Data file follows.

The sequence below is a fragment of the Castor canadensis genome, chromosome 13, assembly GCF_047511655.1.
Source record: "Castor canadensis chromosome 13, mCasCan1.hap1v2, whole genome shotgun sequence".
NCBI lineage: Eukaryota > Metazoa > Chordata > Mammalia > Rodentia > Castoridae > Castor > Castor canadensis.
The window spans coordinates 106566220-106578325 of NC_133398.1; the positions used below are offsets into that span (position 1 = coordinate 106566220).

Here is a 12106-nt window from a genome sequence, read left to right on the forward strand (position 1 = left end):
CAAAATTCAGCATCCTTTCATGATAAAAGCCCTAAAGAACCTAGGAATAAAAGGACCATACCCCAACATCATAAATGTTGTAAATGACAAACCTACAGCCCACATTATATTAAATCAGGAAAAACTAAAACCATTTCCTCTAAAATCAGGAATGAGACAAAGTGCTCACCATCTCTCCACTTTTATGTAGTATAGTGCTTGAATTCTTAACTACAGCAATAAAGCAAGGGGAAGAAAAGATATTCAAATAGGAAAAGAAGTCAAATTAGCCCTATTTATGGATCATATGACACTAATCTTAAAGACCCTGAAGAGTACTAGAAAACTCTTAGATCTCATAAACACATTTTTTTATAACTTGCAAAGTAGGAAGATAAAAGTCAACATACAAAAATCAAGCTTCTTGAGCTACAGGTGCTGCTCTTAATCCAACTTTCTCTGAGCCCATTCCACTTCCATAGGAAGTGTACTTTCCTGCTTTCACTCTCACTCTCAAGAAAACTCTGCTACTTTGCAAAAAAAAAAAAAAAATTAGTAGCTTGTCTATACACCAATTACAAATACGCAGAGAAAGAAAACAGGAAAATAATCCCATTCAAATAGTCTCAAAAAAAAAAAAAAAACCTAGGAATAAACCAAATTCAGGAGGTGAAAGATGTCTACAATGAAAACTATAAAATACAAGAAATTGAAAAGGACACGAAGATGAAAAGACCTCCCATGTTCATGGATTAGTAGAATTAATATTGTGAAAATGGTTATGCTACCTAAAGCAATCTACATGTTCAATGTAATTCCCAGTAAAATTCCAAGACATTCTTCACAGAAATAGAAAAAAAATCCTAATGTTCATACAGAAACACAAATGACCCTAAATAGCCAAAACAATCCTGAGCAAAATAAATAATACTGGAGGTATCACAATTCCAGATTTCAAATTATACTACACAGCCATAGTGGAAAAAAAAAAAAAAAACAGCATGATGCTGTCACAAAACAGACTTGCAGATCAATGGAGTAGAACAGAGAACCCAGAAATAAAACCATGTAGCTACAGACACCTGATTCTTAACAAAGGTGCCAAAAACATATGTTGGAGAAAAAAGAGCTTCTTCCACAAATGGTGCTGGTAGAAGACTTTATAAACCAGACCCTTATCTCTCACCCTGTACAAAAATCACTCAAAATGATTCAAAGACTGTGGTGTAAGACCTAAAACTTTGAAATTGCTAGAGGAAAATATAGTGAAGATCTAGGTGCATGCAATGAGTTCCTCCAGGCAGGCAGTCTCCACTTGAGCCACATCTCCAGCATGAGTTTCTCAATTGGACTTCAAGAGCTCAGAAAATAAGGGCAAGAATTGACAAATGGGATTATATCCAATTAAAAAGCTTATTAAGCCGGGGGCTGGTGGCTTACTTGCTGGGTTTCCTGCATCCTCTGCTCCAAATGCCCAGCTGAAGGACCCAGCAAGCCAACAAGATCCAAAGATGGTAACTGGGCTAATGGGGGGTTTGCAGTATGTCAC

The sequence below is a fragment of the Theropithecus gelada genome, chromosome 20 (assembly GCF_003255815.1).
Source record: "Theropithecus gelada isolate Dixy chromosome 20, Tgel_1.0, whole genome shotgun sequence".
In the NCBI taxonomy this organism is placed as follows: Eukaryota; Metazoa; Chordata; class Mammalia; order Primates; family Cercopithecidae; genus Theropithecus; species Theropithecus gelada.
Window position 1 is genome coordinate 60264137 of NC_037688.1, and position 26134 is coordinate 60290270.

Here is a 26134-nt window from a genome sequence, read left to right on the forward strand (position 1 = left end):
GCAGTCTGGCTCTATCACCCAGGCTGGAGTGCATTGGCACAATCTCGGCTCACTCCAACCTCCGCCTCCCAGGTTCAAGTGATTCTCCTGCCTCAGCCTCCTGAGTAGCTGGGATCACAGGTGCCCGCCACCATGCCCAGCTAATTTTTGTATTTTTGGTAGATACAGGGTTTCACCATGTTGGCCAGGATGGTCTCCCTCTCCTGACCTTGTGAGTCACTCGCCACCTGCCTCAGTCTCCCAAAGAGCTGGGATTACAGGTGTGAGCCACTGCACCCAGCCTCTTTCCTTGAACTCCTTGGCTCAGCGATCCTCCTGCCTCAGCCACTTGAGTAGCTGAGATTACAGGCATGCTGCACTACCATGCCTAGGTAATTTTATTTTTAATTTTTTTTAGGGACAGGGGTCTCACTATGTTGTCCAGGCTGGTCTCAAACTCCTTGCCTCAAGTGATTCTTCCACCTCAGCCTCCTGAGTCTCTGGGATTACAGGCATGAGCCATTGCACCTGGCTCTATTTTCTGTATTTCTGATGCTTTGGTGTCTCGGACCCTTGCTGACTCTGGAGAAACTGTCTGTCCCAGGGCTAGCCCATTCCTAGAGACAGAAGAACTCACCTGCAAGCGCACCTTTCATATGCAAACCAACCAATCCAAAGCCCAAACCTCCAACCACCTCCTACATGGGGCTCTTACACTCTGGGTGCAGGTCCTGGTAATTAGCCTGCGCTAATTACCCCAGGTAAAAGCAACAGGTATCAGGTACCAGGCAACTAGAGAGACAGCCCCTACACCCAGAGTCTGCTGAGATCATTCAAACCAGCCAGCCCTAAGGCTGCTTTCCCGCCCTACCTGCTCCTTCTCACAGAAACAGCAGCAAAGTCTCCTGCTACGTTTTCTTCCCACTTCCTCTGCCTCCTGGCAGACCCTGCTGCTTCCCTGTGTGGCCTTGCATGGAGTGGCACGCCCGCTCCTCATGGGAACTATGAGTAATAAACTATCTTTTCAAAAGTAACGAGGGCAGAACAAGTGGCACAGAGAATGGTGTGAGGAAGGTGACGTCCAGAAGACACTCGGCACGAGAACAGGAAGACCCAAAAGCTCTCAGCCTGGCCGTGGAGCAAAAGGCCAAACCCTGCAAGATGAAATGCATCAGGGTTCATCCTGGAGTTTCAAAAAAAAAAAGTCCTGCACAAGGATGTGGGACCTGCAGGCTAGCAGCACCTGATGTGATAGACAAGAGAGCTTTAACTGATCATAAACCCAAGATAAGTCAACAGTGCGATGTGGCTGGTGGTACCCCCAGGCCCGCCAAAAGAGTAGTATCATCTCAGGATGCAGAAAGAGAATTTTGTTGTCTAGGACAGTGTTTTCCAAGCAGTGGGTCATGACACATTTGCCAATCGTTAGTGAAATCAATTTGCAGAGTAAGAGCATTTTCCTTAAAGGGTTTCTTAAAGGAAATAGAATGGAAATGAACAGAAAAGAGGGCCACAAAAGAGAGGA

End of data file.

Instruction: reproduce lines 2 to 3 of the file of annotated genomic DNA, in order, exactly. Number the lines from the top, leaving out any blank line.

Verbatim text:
Source record: "Castor canadensis chromosome 13, mCasCan1.hap1v2, whole genome shotgun sequence".
NCBI lineage: Eukaryota > Metazoa > Chordata > Mammalia > Rodentia > Castoridae > Castor > Castor canadensis.